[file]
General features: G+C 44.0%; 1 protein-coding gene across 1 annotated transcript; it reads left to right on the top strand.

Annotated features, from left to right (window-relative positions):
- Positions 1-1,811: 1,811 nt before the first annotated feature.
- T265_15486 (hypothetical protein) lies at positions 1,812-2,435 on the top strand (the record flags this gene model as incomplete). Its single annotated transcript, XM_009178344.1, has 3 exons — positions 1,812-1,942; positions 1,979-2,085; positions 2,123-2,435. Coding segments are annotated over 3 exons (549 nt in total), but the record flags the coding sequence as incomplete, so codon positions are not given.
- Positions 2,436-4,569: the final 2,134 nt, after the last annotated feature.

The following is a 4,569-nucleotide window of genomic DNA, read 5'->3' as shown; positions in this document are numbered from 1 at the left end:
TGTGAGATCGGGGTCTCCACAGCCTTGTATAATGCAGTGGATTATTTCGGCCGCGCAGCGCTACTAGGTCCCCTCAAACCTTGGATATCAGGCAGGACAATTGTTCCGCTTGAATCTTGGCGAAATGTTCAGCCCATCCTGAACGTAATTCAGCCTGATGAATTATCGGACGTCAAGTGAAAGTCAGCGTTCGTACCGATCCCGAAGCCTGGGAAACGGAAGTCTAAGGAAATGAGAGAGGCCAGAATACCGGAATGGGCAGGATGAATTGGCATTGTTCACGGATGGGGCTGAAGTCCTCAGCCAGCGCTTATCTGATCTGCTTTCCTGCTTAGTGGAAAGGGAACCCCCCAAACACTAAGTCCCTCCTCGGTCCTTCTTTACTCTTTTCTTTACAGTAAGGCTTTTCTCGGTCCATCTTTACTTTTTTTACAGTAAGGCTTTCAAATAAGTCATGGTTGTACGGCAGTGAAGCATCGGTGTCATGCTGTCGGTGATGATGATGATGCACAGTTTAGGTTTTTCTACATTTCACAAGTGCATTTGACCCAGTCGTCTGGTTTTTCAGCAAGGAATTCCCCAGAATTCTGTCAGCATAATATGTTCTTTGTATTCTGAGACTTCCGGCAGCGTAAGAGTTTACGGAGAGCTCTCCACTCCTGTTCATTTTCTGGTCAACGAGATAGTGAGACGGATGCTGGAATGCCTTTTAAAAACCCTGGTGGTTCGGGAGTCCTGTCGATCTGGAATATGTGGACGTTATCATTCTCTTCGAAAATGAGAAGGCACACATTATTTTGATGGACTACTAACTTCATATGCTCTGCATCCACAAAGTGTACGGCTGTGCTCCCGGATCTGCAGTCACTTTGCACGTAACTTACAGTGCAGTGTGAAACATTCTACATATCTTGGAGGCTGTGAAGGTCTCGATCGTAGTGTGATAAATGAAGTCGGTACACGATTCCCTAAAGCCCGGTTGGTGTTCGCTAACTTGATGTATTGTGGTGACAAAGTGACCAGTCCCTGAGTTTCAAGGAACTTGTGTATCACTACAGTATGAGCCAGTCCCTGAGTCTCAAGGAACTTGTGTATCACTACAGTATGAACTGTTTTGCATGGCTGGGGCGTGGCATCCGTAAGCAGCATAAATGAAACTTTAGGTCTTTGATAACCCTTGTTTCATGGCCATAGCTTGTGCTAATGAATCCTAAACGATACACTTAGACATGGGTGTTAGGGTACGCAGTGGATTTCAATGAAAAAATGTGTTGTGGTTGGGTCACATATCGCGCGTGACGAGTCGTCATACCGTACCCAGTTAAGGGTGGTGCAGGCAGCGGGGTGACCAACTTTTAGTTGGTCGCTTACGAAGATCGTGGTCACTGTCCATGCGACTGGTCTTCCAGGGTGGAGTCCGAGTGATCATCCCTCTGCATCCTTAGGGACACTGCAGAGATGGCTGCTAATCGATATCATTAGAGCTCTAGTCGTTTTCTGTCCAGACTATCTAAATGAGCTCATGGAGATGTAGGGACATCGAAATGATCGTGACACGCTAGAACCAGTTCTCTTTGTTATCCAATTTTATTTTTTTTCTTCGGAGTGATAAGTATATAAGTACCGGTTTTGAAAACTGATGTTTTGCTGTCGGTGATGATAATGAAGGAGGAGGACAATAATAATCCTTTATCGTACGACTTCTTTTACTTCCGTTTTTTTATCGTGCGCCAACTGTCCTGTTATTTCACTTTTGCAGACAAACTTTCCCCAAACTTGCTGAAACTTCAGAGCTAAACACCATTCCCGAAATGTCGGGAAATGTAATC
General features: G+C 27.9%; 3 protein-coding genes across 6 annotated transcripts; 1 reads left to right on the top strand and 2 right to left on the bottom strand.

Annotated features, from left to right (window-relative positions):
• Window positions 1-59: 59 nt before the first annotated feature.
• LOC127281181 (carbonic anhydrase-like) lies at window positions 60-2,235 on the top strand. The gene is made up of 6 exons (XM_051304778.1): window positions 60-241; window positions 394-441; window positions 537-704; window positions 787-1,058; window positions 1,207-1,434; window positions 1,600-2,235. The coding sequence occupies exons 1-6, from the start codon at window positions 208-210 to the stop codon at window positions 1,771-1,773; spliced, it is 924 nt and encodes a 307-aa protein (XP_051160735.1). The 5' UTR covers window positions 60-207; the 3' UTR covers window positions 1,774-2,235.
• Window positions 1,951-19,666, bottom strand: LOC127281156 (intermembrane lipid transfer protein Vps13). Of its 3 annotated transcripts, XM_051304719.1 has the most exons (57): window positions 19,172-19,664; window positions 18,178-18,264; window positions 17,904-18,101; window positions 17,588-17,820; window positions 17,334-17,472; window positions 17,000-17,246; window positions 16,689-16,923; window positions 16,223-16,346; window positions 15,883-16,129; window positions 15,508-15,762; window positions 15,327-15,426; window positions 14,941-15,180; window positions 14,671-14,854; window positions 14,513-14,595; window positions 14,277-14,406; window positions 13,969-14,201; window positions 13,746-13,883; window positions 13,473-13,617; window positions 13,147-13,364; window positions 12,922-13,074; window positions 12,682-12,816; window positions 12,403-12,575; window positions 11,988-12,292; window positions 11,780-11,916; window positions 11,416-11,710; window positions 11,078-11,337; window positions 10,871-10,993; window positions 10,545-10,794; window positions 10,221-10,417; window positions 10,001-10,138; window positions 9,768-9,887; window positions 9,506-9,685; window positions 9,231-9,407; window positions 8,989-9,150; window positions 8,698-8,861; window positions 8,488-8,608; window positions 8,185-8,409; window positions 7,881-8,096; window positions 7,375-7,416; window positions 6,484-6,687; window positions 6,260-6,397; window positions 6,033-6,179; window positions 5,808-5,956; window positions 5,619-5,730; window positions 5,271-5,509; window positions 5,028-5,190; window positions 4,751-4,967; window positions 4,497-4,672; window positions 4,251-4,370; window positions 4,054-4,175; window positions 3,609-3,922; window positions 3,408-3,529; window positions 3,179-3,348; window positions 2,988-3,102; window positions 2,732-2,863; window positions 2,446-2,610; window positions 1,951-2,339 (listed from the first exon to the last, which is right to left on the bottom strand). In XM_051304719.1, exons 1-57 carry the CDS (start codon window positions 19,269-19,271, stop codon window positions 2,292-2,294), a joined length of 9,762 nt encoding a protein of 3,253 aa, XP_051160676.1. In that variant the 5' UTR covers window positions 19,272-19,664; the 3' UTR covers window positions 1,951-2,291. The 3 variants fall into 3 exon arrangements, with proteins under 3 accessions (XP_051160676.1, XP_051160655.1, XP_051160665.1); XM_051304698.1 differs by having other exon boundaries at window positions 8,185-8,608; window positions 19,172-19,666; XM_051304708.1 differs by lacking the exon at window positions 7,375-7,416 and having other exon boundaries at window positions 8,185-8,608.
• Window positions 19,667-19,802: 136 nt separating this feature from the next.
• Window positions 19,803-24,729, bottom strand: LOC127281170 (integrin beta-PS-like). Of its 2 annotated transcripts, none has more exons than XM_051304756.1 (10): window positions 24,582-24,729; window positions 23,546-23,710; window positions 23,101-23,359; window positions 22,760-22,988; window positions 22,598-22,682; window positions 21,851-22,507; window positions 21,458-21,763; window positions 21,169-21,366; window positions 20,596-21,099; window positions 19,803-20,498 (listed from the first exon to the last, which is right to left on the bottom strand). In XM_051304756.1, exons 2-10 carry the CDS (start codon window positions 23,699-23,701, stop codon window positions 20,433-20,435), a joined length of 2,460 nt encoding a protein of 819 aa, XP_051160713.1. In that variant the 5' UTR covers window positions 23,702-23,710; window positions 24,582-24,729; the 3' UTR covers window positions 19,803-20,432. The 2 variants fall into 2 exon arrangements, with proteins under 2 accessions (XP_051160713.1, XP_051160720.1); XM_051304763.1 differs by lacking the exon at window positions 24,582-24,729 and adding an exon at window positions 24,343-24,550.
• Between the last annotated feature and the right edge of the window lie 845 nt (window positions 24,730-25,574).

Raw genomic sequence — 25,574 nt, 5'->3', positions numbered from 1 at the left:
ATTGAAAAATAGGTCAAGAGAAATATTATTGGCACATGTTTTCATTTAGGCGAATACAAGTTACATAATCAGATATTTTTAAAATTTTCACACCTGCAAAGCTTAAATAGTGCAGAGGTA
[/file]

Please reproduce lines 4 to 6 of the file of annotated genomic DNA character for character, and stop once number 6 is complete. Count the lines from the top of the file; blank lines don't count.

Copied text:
- T265_15486 (hypothetical protein) lies at positions 1,812-2,435 on the top strand (the record flags this gene model as incomplete). Its single annotated transcript, XM_009178344.1, has 3 exons — positions 1,812-1,942; positions 1,979-2,085; positions 2,123-2,435. Coding segments are annotated over 3 exons (549 nt in total), but the record flags the coding sequence as incomplete, so codon positions are not given.
- Positions 2,436-4,569: the final 2,134 nt, after the last annotated feature.

The following is a 4,569-nucleotide window of genomic DNA, read 5'->3' as shown; positions in this document are numbered from 1 at the left end: